Attorney General Jeff Sessions, DOJ arrest hundreds in the “largest health care fraud enforcement action” in history

Attorney General Jeff Sessions prepares to testify on Capitol Hill in Washington, Tuesday, June 13, 2017, before the Senate Intelligence Committee hearing about his role in the firing of James Comey, his Russian contacts during the campaign and his decision to recuse from an investigation into possible ties between Moscow and associates of President Donald Trump. (AP Photo/Alex Brandon)

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The Department of Justice has announced charges against 412 people for allegedly defrauding Medicare, Medicaid and TRICARE of $1.3 billion in taxpayer funds for various scheme across 41 federal districts covering dozens of states.

Of the 412 people arrested, 115 are “doctors, nurses and other licensed medical professionals,” according to the Department Of Justice. Sessions was joined by Secretary of Health and Human Services Tom Price, M.D., who announced the start of “suspension actions” against 295 healthcare providers who are alleged to have wrongly billed Medicaid, Medicare or TRICARE.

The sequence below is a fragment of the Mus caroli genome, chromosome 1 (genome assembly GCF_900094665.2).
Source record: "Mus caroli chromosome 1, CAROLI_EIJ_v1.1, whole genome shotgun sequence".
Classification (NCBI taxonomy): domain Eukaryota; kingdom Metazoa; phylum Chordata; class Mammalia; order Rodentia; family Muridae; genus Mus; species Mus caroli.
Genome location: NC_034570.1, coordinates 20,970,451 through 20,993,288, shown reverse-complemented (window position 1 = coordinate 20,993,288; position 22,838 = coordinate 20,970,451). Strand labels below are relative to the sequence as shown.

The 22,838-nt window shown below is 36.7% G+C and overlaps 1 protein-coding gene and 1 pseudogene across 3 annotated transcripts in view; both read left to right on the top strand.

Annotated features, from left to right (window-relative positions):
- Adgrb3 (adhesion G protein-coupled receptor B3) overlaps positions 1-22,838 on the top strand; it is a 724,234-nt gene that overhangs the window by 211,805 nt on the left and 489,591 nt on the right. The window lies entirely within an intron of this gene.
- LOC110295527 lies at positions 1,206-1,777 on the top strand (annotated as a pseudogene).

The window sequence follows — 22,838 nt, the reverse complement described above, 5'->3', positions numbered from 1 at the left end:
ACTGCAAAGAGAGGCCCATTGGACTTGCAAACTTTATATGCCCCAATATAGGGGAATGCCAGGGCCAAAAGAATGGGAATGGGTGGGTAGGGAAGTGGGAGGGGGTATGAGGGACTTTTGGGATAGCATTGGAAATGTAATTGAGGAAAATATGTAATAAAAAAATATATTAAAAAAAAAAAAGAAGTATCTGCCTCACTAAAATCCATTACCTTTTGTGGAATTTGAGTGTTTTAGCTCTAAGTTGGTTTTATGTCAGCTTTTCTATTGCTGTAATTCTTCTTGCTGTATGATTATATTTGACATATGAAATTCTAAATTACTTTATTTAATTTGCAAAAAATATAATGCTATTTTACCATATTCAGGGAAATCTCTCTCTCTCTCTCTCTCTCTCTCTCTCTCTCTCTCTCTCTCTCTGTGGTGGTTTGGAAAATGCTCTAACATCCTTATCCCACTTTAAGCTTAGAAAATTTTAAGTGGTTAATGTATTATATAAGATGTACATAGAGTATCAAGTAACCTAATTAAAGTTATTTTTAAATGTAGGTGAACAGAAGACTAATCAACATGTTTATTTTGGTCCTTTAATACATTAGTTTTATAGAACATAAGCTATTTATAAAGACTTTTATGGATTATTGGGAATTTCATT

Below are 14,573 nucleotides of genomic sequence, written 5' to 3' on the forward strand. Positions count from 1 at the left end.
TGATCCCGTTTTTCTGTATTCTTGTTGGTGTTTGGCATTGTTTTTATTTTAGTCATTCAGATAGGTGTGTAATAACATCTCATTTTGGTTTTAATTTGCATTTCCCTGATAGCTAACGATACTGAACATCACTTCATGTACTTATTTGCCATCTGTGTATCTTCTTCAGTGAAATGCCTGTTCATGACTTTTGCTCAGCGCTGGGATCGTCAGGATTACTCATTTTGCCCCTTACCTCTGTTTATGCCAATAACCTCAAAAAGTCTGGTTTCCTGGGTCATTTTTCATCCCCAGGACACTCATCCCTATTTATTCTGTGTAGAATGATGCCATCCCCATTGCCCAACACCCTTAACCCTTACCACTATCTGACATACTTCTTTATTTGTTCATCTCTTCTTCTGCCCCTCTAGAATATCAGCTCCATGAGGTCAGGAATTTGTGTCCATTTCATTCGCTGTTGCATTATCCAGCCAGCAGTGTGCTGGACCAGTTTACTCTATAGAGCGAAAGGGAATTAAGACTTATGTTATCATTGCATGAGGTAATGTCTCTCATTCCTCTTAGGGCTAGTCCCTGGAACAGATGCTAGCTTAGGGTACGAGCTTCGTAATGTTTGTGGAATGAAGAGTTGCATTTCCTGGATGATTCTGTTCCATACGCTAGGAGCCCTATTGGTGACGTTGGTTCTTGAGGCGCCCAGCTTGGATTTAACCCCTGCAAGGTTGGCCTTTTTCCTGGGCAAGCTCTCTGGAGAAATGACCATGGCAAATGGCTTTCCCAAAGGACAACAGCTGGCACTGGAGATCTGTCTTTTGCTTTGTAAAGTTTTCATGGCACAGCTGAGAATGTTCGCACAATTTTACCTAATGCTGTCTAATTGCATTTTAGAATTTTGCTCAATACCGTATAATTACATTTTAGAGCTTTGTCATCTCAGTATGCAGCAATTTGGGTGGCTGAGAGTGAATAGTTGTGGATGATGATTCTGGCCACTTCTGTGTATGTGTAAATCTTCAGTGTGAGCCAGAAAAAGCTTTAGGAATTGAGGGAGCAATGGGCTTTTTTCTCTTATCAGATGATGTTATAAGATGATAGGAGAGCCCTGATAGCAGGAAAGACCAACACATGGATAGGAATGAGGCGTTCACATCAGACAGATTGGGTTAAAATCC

RELATED: Police have arrested a doctor who they say illegally sold $40 million in painkillers

CBS News reports that 120 of the 412 faced charges related to the acquisition and distribution of opioids, helping to fuel an epidemic that claims nearly 100 lives a day.

Others were charged in schemes that billed Medicaid, Medicare and TRICARE for medically unnecessary drugs or treatment that may have never been purchased or distributed at all. Allegedly, co-conspirators would acquire and provide beneficiary information to healthcare providers, who would pay kickbacks after filing false claims.

One scheme documented in South Florida allegedly paid kickbacks like drugs, gift cards, plane tickets and trips to casinos and strip clubs.

Attorney General Jeff Sessions said:

“Too many trusted medical professionals like doctors, nurses, and pharmacists have chosen to violate their oaths and put greed ahead of their patients. Amazingly, some have made their practices into multimillion dollar criminal enterprises […] Their actions not only enrich themselves often at the expense of taxpayers but also feed addictions and cause addictions to start. The consequences are real: emergency rooms, jail cells, futures lost, and graveyards.”

Sessions says the work of the Department of Justice will continue, adding “we will continue to find, arrest, prosecute, convict, and incarcerate fraudsters and drug dealers wherever they are.”

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